On the wall where I write some of these posts — crammed with memorabilia and photos stretching back decades — is a poem, date unknown, on the back of a letter. I only read both for the first time this summer. (In the photo, date unknown, is Tom Harris and myself at my parent’s dining room where Tom was a Thanksgiving dinner regular.)
Tom was a lifetime political activist and writer, including for the Rochester Patriot and the City. For the most part, Tom wrote his poems only for himself. Although I vividly remember — and he would like me saying this — Tom delighting us with impromptu invented limericks some of which — after a glass or two of wine — dipped into the man from Nantucket genre.
After his death, his wife Julie Everitt (see Marketview Heights) organized some of his work. Julie used the poem as part of letter asking for donations for Project Bueno, a Rochester group dedicated to supporting the peoples of Latin America. One of Tom’s favorite sayings was in Spanish, Por La Paz: never, never give up.
In the letter, Julie wrote:
This year you are being asked to make one last donation in memory of the founder, editor and publisher — Tom Harris. For those of you who may know, Tom died on August 5th , twelve days after being diagnosed with cancer. One morning, shortly before his death the doctor asked him if he knew where he was. His response was, “In a clinic in Paiwas.” The doctor looked bewildered and said to me, “I do not think he knows where he is.” My response was, “He does.” For the past fifteen years much of his life was with the people of Nicaragua.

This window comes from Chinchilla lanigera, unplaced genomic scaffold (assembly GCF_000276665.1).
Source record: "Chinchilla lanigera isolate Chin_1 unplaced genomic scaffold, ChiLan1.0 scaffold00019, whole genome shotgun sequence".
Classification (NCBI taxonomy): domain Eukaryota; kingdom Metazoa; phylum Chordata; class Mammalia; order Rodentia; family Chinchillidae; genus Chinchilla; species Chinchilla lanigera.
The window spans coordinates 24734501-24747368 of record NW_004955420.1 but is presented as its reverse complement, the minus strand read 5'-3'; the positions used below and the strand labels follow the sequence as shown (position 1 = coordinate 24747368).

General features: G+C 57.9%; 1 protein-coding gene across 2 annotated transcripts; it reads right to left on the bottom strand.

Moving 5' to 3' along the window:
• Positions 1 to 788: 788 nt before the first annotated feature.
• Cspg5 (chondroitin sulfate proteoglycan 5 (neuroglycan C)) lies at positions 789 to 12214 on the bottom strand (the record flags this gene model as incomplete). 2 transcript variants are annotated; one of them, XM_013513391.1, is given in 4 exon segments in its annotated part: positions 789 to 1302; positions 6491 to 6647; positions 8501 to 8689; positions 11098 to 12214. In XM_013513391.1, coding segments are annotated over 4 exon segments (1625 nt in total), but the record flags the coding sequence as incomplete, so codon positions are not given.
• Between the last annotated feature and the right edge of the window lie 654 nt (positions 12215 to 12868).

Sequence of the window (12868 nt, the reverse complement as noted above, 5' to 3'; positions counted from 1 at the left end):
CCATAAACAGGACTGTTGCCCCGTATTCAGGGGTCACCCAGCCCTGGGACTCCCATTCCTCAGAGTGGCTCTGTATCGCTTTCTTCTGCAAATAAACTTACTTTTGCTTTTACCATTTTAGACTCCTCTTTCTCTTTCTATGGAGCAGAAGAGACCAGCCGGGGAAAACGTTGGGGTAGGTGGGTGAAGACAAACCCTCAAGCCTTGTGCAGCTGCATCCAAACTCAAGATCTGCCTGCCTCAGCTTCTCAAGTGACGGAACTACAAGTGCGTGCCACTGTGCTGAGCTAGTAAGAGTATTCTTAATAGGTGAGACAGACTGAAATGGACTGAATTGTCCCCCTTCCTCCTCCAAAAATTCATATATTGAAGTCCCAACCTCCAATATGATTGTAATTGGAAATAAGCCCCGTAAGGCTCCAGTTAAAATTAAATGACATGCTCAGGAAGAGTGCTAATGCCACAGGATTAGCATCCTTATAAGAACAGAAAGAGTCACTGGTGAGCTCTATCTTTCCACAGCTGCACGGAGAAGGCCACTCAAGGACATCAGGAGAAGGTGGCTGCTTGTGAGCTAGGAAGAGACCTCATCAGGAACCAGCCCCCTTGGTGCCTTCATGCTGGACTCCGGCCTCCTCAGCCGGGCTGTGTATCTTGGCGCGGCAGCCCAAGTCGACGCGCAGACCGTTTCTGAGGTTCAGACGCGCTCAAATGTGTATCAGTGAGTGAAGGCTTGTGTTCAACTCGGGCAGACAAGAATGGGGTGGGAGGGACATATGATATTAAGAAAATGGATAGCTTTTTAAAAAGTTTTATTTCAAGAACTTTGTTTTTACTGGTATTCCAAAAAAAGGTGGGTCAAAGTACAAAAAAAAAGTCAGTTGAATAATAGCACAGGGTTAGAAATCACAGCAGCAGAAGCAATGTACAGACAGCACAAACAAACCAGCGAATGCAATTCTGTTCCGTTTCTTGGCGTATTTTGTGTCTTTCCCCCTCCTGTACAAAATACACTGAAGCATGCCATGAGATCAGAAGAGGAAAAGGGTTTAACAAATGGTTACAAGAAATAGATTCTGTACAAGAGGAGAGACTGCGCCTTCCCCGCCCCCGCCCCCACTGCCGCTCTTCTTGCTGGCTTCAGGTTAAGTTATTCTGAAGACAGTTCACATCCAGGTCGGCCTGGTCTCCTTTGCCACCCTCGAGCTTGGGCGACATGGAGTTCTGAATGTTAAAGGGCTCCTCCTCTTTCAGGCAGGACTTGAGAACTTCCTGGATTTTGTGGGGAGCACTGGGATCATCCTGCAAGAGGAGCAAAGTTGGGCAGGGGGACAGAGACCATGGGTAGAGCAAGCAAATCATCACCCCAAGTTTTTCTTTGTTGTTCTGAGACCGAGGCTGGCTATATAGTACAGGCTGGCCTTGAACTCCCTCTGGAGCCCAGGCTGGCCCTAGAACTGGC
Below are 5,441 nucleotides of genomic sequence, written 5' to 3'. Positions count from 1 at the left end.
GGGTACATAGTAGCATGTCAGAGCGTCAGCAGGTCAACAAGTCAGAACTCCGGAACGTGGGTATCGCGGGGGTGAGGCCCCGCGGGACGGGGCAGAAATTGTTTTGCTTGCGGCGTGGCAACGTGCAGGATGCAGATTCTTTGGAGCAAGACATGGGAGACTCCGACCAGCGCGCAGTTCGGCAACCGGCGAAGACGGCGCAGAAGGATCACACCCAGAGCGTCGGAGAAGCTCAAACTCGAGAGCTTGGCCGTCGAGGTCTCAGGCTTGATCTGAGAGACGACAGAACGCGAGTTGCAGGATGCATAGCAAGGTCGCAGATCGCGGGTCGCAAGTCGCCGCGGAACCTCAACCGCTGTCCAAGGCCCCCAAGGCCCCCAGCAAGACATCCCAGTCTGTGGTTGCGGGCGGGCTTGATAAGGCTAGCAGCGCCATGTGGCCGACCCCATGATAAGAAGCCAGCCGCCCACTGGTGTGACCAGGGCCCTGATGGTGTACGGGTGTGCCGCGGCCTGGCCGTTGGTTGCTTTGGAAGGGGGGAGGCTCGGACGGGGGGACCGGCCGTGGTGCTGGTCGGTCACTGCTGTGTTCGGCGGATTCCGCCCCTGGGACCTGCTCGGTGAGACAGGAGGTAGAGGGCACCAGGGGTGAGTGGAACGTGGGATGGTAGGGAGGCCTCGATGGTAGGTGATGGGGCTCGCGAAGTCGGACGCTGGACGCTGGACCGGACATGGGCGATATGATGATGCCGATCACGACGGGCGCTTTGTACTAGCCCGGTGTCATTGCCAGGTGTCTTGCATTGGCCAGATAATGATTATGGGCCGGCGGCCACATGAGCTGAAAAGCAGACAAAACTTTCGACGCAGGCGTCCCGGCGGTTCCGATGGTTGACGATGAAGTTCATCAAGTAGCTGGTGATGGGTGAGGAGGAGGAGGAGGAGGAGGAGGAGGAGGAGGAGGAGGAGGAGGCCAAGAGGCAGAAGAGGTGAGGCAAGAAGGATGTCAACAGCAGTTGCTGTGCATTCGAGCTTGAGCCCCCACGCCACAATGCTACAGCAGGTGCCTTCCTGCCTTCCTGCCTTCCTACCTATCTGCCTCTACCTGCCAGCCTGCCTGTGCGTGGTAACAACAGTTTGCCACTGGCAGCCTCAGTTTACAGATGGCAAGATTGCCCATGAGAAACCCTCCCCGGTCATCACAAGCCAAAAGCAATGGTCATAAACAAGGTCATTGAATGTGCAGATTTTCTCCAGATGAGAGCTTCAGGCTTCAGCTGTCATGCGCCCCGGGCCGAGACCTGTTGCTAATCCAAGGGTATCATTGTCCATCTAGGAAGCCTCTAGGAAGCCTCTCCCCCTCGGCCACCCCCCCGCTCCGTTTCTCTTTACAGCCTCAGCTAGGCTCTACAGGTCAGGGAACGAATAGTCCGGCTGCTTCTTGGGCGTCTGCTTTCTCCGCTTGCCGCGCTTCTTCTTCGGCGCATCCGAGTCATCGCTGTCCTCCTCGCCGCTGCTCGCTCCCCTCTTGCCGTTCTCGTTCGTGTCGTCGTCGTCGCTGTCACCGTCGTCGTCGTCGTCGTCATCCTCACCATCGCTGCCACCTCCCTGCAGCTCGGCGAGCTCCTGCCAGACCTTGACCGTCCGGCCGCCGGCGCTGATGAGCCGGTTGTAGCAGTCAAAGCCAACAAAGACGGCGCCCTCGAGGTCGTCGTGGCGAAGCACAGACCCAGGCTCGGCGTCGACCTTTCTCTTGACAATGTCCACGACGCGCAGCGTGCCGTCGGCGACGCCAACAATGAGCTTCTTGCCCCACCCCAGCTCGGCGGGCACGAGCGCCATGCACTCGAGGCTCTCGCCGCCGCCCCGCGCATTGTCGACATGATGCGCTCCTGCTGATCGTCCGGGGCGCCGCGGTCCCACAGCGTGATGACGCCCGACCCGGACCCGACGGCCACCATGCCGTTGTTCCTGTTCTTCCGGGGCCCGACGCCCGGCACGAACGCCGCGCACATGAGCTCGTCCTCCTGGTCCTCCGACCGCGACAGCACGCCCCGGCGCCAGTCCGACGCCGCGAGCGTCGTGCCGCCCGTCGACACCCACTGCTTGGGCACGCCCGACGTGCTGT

While Tom was in his 60s when the poem was written (and untitled), Julie and I agreed to title it:
In a clinic in Paiwas
The winds protest his passing by
The sun holds still behind the sky
And I too feel I have begun to die
The land murmurs in open repose
Welcoming back the one who from her arose
The land is deep
the sky is high
live and die
This I do not comprehend
Why the beginning
and why the end?
Tom was also a member of the Rochester Veterans for Peace On Veteran’s Day at Buckland and Highland Parks. And the Moral Equivalent of War/
see other poems (links and pics) “A Phone Call to Manhattan”